12. “Brain fog — to the point it messes with my vision. It literally feels like I have a cloud of fog in my head that’s slowly seeping out from my eyes and ears, making it hard to hear or deal with noise and hard to see and focus.” — Monica C.
13. “My hands and feet fall asleep. It’s the worst, especially when I’m driving. Once I had to drive home in a thunderstorm and my anxiety was literally so bad my face and my tongue fell asleep. It was terrifying. It usually only happens when my anxiety comes on all of the sudden, and seemingly for no reason.” — Laura J.
14. “I have acid reflux and migraines from it. Also thought I was having thyroid issues present, but stress was presenting all the symptoms.” — Mikayla H.
15. “I shake uncontrollably. At the least bit of anxiety. It’s embarrassing, I get self-conscious, which only exasperates my other mental symptoms and physical symptoms.” — Denisa G.
16. “Joint pain — mainly in my knee, hip and elbow, as well as back pain. [I] always know I’m run down and experiencing depression symptoms when I get these physical symptoms too.” — Amy W.
17. “I get hives. My tongue will break out in ulcers when I’m dealing with a lot. I also get really sick in the mornings almost every morning — a combination of wanting to throw up and getting stabbed in the guts. It always passes after about 30 seconds.” — Nichole P.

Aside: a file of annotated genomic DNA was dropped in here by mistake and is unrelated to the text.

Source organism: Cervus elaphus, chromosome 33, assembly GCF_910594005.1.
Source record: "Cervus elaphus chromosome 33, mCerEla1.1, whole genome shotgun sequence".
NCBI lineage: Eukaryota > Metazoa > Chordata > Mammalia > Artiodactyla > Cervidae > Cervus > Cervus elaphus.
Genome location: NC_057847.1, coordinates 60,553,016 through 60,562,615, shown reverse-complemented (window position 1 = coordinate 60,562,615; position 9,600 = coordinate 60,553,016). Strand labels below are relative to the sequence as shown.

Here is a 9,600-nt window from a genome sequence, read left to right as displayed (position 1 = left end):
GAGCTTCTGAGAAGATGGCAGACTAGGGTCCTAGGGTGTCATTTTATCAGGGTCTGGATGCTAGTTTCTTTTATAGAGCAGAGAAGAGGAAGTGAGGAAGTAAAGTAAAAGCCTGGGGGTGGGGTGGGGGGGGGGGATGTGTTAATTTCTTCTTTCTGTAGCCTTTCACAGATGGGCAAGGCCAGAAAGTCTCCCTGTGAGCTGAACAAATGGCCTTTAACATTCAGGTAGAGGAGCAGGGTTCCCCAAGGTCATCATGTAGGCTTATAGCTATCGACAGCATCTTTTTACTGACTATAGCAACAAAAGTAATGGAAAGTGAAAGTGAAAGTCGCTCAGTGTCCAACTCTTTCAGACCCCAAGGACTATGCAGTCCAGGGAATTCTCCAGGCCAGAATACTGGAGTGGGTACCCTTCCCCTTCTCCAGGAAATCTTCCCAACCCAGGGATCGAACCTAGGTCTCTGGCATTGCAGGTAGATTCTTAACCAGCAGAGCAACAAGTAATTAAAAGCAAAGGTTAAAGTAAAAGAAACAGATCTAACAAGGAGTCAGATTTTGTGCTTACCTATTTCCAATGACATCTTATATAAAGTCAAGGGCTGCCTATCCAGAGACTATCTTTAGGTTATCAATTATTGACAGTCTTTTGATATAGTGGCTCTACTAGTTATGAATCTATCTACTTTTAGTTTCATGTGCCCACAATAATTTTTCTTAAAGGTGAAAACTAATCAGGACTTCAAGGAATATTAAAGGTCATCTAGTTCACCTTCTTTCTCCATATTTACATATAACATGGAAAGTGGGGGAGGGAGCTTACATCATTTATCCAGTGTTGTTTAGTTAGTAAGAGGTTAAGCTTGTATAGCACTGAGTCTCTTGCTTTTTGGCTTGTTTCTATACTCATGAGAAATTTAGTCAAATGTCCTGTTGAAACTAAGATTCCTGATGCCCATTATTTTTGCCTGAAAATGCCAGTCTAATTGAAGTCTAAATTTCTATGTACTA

18. “I am a lot more aware of my surroundings and even though I feel physically exhausted and want to sleep, I can’t sleep.” — Katherine M.
19. “Headaches. When I am dealing with both and the world is becoming too much, I usually start getting a headache/migraine. It’s like my body’s emergency warning to go hide and take a nap.” — Sarah H.
20. “Blurry vision and numbness to other sensory organs (especially sound). It feels like everything gets fuzzy around me but I have tunnel vision and sounds get blocked out (but I’m also hypersensitive to sound, so it’s a really weird mix of being overstimulated and and under-stimulated).” — Elizabeth G.
21. “I clench my jaw so tight that it literally pops out of place and causes wicked pain. I see a chiropractor regularly to get it put back in place.” — Nicole G.
22. “I sweat so much. It’s the worst when I’m at work or a social event and I have sweat marks. Sometimes I even fog up my glasses. It seems small, but it’s embarrassing. Especially working with the public in sales.” — Nikitaa K.
23. “Memory loss. I feel as if my life is passing me by once I realize what day it is, but I can’t even recall what I did in the past few weeks.” — Ashley B.
24. “Chewing the inside of my cheeks and lips to the point where I’m rubbing my canine teeth down.“ — Jay B.
25. “Eczema and rashes. All the time. My rashes are huge red blotches on my arm, neck and chest. They don’t itch or hurt. But they bother me.” — Allison B.
Getty image via stevanovicigor